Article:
After researching, surfing YachtPorn and dreaming for years we finally took the plunge last August and bought Azura, a 2011 Jeanneau 39i. Now that we have been away on her for some weekend cruises and some open water sailing I thought I would start a thread about the model, and share my impressions of the boat so far. I encourage anyone else who owns one to share their thoughts, good or bad, about the model.
So, first of all, why did we choose this boat? For starters I have raced and sailed a number of different Jeanneaus over the years, and I have always been impressed with their sailing qualities, as well as their styling, ergonomics, and interior design. They always seem to check all the boxes on our wish list, or at least more than other boats.
The interior layout is quite similar to previous generations of the sun Odyssey line. Ours is the 2 cabin model, so it has a large head on the port side, with a separate enclosed shower. Even if you dont shower on board often it is a great place to hang wet foulies, and sea boots stow nicely under the shower seat. Aft of the shower compartment is a door that leads into a huge storage garage, complete with tool and parts drawers. To starboard is the typical L-shaped galley with Jeanneau's trademark glass backsplash, it has a cavernous fridge, that is so deep it is a struggle to reach the bottom. Aft of that is a stateroom with a king size bed. There is enough room so you can close the door and still move around, before you get into bed. In the salon our boat has the upgraded drop leaf table with wine storage in the middle. With both leaves up you can seat 6 for dinner, although with that many, elbow room might be tight...we will find out one day! The forward stateroom is also quite large. Again, there is room to stand up and get dressed with the door closed, which is more than a lot of boats have.
One of the things we were amazed with once we started exploring is the absolutely massive amount of storage! There are large, clean compartments under the floor everywhere, along with the usual settee lockers. The cockpit lazarettes are cavernous, too. We have 3 inflatable kayaks that we have had for years, and they all fit into one lazarette with tons of room to spare, and the other side is just as big. The propane locker under the starboard helm seat has room for 2 bottles, and the port side helm seat locker is deep enough to accommodate long items like broken down kayak paddles, boat hooks etc, along with a large shelf for other supplies. Between the helm seats is a life raft locker that is big enough for 3 or 4 20 litre Jerry cans, assuming you dont need a life raft.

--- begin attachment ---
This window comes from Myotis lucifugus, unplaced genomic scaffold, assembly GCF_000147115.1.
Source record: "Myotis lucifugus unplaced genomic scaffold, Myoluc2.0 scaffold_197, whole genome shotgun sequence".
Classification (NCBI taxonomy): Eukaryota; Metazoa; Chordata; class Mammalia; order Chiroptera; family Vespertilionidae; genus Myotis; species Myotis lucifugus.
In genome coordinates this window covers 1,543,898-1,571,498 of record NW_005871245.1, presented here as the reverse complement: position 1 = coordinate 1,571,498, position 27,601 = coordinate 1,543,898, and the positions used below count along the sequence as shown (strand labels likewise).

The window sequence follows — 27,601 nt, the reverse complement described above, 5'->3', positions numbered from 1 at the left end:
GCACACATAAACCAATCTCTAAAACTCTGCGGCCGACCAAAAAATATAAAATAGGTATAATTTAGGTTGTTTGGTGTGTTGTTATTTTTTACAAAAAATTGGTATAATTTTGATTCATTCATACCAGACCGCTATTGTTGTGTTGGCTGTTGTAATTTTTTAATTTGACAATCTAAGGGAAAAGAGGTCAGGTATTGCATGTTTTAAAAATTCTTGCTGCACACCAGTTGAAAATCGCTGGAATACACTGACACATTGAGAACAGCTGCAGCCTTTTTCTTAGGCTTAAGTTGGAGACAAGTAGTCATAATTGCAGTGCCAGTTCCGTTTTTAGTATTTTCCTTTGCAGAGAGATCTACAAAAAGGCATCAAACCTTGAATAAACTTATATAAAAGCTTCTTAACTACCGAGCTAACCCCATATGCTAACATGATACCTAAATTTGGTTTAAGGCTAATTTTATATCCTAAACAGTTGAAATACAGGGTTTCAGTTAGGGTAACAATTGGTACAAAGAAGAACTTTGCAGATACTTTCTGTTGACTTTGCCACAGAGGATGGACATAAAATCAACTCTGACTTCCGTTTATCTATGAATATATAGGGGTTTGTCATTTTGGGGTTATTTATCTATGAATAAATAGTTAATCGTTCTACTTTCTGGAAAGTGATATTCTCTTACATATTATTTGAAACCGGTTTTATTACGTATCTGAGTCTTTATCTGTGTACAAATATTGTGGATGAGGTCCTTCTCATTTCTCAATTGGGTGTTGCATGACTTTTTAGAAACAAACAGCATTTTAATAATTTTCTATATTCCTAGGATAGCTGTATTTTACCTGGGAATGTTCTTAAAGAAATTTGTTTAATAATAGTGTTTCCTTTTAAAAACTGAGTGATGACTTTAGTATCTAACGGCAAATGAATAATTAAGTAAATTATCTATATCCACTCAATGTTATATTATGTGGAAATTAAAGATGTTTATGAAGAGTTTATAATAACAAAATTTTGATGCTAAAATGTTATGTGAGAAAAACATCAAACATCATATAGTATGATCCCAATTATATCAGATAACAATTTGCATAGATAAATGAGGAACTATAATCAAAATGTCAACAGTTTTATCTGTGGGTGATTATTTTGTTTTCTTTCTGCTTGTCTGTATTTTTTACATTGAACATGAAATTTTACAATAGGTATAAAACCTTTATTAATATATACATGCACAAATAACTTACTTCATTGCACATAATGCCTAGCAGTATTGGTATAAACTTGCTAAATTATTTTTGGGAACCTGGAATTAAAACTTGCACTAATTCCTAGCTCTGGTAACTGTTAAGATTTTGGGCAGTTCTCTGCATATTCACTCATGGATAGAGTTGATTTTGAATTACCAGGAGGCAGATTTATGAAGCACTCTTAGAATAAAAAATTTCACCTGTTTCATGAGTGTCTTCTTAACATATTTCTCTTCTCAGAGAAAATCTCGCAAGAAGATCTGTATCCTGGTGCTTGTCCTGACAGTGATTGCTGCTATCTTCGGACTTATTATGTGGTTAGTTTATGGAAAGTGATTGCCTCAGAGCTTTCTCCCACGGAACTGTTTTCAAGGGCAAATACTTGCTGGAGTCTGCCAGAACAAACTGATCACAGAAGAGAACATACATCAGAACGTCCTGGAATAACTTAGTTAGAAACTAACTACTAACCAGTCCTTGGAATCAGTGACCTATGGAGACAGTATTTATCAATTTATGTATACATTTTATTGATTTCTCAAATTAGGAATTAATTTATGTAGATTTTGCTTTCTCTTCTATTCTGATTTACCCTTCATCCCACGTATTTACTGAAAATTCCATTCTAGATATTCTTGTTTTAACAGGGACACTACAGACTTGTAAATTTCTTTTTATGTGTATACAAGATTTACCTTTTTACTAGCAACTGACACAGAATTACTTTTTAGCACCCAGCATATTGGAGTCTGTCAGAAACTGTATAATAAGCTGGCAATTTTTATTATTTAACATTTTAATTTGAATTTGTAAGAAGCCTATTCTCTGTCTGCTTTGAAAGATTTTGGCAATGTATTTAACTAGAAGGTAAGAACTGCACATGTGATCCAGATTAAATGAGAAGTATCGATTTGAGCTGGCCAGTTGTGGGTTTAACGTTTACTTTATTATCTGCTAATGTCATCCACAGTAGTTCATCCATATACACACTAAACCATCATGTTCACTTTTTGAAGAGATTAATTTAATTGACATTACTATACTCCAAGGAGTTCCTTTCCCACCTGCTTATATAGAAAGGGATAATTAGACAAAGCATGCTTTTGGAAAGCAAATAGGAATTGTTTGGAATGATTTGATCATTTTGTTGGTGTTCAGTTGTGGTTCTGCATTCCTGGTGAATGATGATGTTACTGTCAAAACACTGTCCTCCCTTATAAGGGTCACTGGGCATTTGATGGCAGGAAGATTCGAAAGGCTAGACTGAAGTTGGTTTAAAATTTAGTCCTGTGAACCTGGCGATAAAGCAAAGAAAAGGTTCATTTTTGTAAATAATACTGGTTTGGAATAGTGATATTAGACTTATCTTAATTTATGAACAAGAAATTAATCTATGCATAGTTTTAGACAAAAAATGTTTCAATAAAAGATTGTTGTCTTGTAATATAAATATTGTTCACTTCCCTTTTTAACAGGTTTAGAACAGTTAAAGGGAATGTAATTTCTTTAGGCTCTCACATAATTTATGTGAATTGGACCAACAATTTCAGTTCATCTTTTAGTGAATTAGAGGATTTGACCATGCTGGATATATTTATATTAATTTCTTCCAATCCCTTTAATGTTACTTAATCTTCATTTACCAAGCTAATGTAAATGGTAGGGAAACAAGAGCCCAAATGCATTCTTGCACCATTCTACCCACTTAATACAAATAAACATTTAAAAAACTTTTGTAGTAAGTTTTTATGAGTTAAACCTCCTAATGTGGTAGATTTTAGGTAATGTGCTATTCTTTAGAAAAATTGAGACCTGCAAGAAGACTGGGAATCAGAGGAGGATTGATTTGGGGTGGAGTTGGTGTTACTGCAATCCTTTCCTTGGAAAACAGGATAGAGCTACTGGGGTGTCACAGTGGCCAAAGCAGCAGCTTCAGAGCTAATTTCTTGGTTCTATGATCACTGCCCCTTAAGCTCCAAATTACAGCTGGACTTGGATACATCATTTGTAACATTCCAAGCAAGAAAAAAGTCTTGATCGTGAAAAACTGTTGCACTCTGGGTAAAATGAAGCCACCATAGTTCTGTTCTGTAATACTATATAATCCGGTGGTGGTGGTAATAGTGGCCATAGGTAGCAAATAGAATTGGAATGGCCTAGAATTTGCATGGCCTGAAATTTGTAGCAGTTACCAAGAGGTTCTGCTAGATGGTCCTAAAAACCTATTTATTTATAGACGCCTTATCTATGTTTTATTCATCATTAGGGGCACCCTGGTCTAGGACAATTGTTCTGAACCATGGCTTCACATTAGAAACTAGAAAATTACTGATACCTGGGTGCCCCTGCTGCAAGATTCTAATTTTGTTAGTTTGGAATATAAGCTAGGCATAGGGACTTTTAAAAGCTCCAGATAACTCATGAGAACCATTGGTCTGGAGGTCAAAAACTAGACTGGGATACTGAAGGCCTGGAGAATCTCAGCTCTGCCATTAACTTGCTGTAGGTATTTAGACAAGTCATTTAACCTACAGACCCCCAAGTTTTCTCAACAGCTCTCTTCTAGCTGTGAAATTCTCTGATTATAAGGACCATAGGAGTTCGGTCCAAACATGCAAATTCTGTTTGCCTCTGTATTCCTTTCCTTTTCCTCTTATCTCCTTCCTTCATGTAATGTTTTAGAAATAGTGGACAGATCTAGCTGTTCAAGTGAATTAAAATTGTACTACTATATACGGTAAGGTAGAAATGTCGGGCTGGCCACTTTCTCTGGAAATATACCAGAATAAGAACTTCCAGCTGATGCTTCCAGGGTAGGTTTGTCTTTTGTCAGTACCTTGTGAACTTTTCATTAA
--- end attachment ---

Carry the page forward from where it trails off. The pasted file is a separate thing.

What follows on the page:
The cockpit in general was a big selling point for us, while at the same time being a big compromise for the racer in me. The twin wheels opens up the cockpit beautifully. It is wide enough that it can accommodate a permanent drop leaf cockpit table, and it is still easy enough to move around. Guests can move around and sit in comfort without interfering with the helm at all. I can tack the jib from the helm positions without disturbing anyone. What I don't like is that I cannot reach any mainsail controls from the helm, so a German sheeting mod might be in the cards at some point. It is certainly not a great racing cockpit, but it is fantastic for entertaining! We had 12 people for cocktails, and there was still a couple of spots left! Of course the twin wheels also opens up a clear path to the walk through transom, which makes dinghy access and swimming very easy.
I think the mast and rigging are the biggest compromise for me. I am used to racing rigs that are easily tunable and adjustable. The rig design on the 39i is basic, but strong. It is a double spreader rig with aft swept spreaders. The upper shroud chainplates are mounted outboard, so I am limited to Jibs only. On the up side, that rig arrangement keeps the side decks nice and clear.
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